Jonathan Gorard is a research mathematician at the University of Cambridge, where he works on a variety of problems related to the intersection of mathematics, physics and computation; having published his first scientific paper at 17, his published work now covers topics ranging from computational complexity theory, combinatorics and cosmology to general relativity, mathematical logic and the foundations of quantum mechanics to cellular automata, complex systems and quantum computation. Since 2017, he has also worked as a mathematical consultant for Wolfram Research, Inc., leading the development of Wolfram Language’s automated theorem-proving and quantum-computing frameworks and working on various related areas, such as semantic representation of mathematics, symbolic logic, discrete-state quantum mechanics and graph theory. He is also one of the principal researchers on the Wolfram Physics Project, having made several key contributions to the mathematical formalism of the Wolfram model (particularly in regards to the derivations of general relativity and quantum mechanics and its connections to quantum information theory); he has also done extensive algorithms development work for the Physics Project, particularly in relation to multiway evolution, hypergraph isomorphism testing, causal graph computation, causal invariance testing and the application of automated theorem-proving techniques. He attended the Wolfram Summer School as a student in 2017 and has been an instructor since 2018.

Matthew Szudzik


Matthew Szudzik made significant contributions to A New Kind of Science from 1998 through 2000 and during the summer of 2001 as a research assistant to Stephen Wolfram. His work focused primarily on the analysis of simple programs and on the theoretical foundations of computational mathematics. He holds a PhD in mathematical logic from Carnegie Mellon University. Matthew Szudzik has also worked as a special lecturer and as an assistant teaching professor of mathematics at Carnegie Mellon’s campuses in Pennsylvania and Qatar.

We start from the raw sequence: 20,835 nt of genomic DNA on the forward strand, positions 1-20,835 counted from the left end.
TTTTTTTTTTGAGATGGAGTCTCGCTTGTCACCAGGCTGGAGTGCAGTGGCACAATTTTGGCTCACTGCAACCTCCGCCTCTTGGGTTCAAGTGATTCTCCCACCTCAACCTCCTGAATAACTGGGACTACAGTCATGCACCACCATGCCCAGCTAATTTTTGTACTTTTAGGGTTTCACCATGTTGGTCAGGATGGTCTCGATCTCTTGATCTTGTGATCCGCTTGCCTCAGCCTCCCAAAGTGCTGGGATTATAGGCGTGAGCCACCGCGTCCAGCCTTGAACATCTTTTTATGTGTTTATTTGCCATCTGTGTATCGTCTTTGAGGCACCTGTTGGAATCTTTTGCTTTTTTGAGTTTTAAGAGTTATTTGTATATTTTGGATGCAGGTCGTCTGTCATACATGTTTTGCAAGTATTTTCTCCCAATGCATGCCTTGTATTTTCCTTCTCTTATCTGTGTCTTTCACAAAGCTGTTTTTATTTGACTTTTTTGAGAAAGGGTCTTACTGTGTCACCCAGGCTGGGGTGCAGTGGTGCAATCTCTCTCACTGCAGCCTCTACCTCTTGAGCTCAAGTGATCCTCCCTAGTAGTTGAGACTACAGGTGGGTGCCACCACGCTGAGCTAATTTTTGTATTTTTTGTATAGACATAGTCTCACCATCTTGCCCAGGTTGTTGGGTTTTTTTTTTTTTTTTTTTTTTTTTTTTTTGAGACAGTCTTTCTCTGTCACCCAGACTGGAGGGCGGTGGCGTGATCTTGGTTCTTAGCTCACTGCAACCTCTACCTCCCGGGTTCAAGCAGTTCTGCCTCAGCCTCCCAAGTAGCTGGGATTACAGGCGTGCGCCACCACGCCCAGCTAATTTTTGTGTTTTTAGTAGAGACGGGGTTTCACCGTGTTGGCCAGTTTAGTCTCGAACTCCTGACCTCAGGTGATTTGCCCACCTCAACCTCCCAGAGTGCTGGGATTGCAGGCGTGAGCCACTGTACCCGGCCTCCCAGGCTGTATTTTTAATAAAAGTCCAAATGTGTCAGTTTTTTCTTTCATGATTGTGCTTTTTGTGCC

Paul Abbott


Paul Abbott is an adjunct professor at the University of Western Australia. He obtained his PhD in theoretical atomic physics from UWA in 1987, worked for Wolfram Research from 1989–1992 and has been a Wolfram consultant and instructor since 1997. Paul was the founding technical editor of The Mathematical Journal in 1990 and was a columnist until 2010. His interests range from computational physics, applied mathematics and special functions to courseware design. All of his research and teaching since 1985 has used Wolfram technologies in some way, and his work has been recognized most recently by a Wolfram Innovator Award in 2015 and an Australian University Teaching Award in 2016. In his spare time, Paul enjoys cycling, walking, swimming, photography, reading and writing.

Riccardo Di Virgilio


Riccardo Di Virgilio received a bachelor’s degree in economics and financial science in November 2005 and another bachelor’s in moral and social philosophy in December 2007. From then on, he has worked as a web developer for Sprint24.com, developing a Python web application to centralize business management. Every employee now uses a barcode system to update in real time the status of an order, and the application automatically dispatches notifications (via email, SMS or fax) and creates related documentation (e.g. invoices, delivery documents, etc.). He succeeded in transforming a heavily paper-based production workflow into a dynamic, database-driven workflow, resulting in increased efficiency, reduced waste and a consistent decrease of labor and human errors.